TOWER— A proposed RV park along the East Two River continues to generate sparks for planning and zoning officials here. At their Aug. 22 meeting, members of the city’s planning and zoning …
TOWER— A proposed RV park along the East Two River continues to generate sparks for planning and zoning officials here. At their Aug. 22 meeting, members of the city’s planning and zoning commission went back and forth for nearly an hour and a half with prospective RV park developer Dave Rose over the number of sites he’d be allowed under the city’s zoning ordinance.
The city’s shore land ordinance is complex, and especially so when it comes to so-called planned unit developments, or PUDs, which includes campgrounds and RV parks.
Rose appeared with a new map of his proposal, showing a total of 29 lots on his 4.6-acre, C-shaped parcel. It was a leftover backlot from the Mill Point plat that was too narrow and too wet to develop as a practical home site.
Rose purchased the land last year with the intention of developing it as an RV park, but has faced opposition from the start from residents of Mill Point. He’s faced questions as well from planning and zoning officials who have been trying to figure out how to apply the city’s ordinance on the unusual plot of land.
His latest site plan showed 15 RV sites within the first development tier, but city officials noted that his own engineer had indicated only 10 would be allowed under the ordinance. Rose argued that he qualifies for a density bonus under the city’s ordinance, which allows him 15 sites within 300 feet of the water. But the density bonus only applies for projects which apply a greater setback than the 50-foot minimum required, which does not appear to apply in Rose’s case. The map he provided the city appears to show several sites closer than 50 feet to the river’s edge, which would not comply with the city’s ordinance, much less qualify for a density bonus.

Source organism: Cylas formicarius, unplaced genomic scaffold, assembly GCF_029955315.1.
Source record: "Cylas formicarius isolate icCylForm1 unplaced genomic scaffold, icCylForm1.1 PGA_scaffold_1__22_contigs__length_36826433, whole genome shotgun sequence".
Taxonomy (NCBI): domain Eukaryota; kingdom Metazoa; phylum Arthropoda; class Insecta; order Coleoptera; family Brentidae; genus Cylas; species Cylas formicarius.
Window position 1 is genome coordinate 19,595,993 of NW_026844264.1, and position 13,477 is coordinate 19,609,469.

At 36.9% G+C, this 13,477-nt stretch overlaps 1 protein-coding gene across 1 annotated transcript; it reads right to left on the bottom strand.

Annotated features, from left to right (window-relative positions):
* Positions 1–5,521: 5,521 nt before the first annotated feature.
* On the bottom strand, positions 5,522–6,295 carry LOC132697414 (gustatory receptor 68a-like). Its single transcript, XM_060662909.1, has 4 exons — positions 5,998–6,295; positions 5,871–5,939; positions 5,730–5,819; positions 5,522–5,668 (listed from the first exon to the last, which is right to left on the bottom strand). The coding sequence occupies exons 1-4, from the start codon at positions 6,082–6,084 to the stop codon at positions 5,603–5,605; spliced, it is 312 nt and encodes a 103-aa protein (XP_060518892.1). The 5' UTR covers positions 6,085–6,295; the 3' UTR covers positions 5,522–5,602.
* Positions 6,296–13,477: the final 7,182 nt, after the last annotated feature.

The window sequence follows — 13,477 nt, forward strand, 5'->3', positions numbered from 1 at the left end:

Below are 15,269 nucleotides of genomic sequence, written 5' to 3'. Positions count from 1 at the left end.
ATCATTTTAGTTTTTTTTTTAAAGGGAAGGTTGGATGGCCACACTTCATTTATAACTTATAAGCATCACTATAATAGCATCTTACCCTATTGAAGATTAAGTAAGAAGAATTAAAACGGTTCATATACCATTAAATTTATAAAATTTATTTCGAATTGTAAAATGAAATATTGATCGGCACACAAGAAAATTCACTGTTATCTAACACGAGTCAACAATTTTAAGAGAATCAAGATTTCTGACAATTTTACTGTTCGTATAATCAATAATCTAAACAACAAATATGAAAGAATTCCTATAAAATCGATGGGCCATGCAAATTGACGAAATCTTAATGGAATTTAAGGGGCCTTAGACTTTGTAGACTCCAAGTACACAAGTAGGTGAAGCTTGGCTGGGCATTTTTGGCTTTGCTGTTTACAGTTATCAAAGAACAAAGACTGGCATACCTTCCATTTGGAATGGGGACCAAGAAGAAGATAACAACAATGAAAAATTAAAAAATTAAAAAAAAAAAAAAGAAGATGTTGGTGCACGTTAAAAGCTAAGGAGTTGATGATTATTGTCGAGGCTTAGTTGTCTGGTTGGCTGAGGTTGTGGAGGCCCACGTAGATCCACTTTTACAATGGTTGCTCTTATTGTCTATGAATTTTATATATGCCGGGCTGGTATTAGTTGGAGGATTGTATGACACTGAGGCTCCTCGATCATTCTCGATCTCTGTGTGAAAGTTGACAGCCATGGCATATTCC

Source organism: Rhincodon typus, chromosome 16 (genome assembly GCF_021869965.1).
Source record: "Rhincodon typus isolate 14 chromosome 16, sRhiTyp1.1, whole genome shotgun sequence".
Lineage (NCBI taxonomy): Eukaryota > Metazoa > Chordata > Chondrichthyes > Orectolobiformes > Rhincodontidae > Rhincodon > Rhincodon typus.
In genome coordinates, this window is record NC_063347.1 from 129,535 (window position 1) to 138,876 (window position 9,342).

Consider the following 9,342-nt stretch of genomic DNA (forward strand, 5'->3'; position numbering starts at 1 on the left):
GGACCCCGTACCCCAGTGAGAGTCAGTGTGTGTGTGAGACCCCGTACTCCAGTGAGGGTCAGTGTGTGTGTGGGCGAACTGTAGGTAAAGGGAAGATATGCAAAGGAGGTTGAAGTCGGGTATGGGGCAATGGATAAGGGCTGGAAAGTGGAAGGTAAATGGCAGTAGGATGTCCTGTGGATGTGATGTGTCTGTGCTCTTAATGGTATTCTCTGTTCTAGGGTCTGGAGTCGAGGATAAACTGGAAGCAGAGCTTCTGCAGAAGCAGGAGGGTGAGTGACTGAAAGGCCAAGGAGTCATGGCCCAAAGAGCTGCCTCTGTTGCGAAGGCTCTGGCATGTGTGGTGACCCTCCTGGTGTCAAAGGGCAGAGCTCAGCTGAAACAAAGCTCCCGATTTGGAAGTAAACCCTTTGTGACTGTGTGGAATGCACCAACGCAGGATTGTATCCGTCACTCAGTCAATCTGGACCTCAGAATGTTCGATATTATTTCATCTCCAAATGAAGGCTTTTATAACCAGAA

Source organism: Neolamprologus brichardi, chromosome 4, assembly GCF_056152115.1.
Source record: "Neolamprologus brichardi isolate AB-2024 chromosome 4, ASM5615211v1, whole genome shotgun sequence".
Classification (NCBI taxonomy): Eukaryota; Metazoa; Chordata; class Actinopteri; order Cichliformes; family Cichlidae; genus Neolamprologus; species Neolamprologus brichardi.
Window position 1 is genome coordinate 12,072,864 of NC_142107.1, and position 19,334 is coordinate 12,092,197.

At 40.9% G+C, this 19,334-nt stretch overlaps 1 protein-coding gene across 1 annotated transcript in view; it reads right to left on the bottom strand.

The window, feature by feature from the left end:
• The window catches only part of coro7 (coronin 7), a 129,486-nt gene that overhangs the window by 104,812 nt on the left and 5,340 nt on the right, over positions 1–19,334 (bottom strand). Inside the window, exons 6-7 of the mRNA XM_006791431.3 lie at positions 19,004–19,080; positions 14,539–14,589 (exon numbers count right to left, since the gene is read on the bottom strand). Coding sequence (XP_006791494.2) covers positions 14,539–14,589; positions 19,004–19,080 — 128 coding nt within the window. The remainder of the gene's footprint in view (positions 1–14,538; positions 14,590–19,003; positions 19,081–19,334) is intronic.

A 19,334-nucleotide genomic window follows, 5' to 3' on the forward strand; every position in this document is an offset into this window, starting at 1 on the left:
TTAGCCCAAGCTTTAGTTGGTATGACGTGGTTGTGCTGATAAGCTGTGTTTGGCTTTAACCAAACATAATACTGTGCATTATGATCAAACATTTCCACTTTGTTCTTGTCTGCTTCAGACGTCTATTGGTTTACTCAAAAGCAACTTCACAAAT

City Clerk-Treasurer Linda Keith noted that Rose’s map did not indicate the ordinary high water mark, which is the point from which the setback is calculated. Planning and zoning chair Steve Altenburg questioned Rose’s contention that he’s allowed 15 sites near the water, and the two went back and forth at increasing volume for more than an hour, with neither party giving much ground. At one point, Rose suggested that his engineer and the city’s engineer get together to decide the issue. “I’ll live with whatever they decide,” he said.
The suggestion didn’t put an end to the debate, but planning and zoning member Kevin Fitton finally did, by listing additional information that the commission would need to obtain from Rose to resolve the dispute. Rose said he would have his engineer get back to the city with the requested information as soon as possible.
The prospect that the site may only allow for fewer than 20 sites prompted Keith to question Rose about the economic viability of the project. “Where is the break point?” she asked.
“I’m in so deep, I need to proceed no matter what,” said Rose. “If it comes in at seven sites, it’s still a go,” he said.
But Rose still needs a conditional use permit, and will have to demonstrate access to the property and will need to complete an environmental assessment worksheet, which was triggered by a petition of local residents. He will also need to extend sewer, water, and electric utilities into the site, which is likely to be costly.